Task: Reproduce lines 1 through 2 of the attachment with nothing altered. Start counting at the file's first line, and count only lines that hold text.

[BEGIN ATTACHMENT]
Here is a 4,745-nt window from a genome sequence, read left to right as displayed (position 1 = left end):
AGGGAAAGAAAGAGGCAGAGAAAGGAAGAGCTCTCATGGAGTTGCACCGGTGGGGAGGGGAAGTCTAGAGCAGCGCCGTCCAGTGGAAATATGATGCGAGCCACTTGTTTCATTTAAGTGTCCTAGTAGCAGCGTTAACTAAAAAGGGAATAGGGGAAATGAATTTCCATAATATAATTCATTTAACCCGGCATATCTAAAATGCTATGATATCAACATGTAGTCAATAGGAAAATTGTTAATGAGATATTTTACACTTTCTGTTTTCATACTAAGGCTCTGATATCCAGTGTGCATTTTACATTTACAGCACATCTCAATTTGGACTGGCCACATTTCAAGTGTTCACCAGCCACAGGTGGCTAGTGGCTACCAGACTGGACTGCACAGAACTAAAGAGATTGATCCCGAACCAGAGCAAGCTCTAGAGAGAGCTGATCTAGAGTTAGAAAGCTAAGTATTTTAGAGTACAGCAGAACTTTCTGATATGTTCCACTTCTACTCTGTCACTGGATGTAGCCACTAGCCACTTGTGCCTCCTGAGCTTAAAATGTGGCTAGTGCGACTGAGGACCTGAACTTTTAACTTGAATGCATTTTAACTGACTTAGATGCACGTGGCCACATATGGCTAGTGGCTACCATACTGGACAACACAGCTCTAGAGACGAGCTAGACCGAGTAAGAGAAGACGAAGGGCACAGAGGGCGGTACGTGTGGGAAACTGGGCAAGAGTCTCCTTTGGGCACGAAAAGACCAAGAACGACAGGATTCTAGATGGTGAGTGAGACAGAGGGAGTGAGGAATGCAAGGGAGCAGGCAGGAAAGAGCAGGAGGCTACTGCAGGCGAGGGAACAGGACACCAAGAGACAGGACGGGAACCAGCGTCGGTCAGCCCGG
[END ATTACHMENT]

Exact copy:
Here is a 4,745-nt window from a genome sequence, read left to right as displayed (position 1 = left end):
AGGGAAAGAAAGAGGCAGAGAAAGGAAGAGCTCTCATGGAGTTGCACCGGTGGGGAGGGGAAGTCTAGAGCAGCGCCGTCCAGTGGAAATATGATGCGAGCCACTTGTTTCATTTAAGTGTCCTAGTAGCAGCGTTAACTAAAAAGGGAATAGGGGAAATGAATTTCCATAATATAATTCATTTAACCCGGCATATCTAAAATGCTATGATATCAACATGTAGTCAATAGGAAAATTGTTAATGAGATATTTTACACTTTCTGTTTTCATACTAAGGCTCTGATATCCAGTGTGCATTTTACATTTACAGCACATCTCAATTTGGACTGGCCACATTTCAAGTGTTCACCAGCCACAGGTGGCTAGTGGCTACCAGACTGGACTGCACAGAACTAAAGAGATTGATCCCGAACCAGAGCAAGCTCTAGAGAGAGCTGATCTAGAGTTAGAAAGCTAAGTATTTTAGAGTACAGCAGAACTTTCTGATATGTTCCACTTCTACTCTGTCACTGGATGTAGCCACTAGCCACTTGTGCCTCCTGAGCTTAAAATGTGGCTAGTGCGACTGAGGACCTGAACTTTTAACTTGAATGCATTTTAACTGACTTAGATGCACGTGGCCACATATGGCTAGTGGCTACCATACTGGACAACACAGCTCTAGAGACGAGCTAGACCGAGTAAGAGAAGACGAAGGGCACAGAGGGCGGTACGTGTGGGAAACTGGGCAAGAGTCTCCTTTGGGCACGAAAAGACCAAGAACGACAGGATTCTAGATGGTGAGTGAGACAGAGGGAGTGAGGAATGCAAGGGAGCAGGCAGGAAAGAGCAGGAGGCTACTGCAGGCGAGGGAACAGGACACCAAGAGACAGGACGGGAACCAGCGTCGGTCAGCCCGG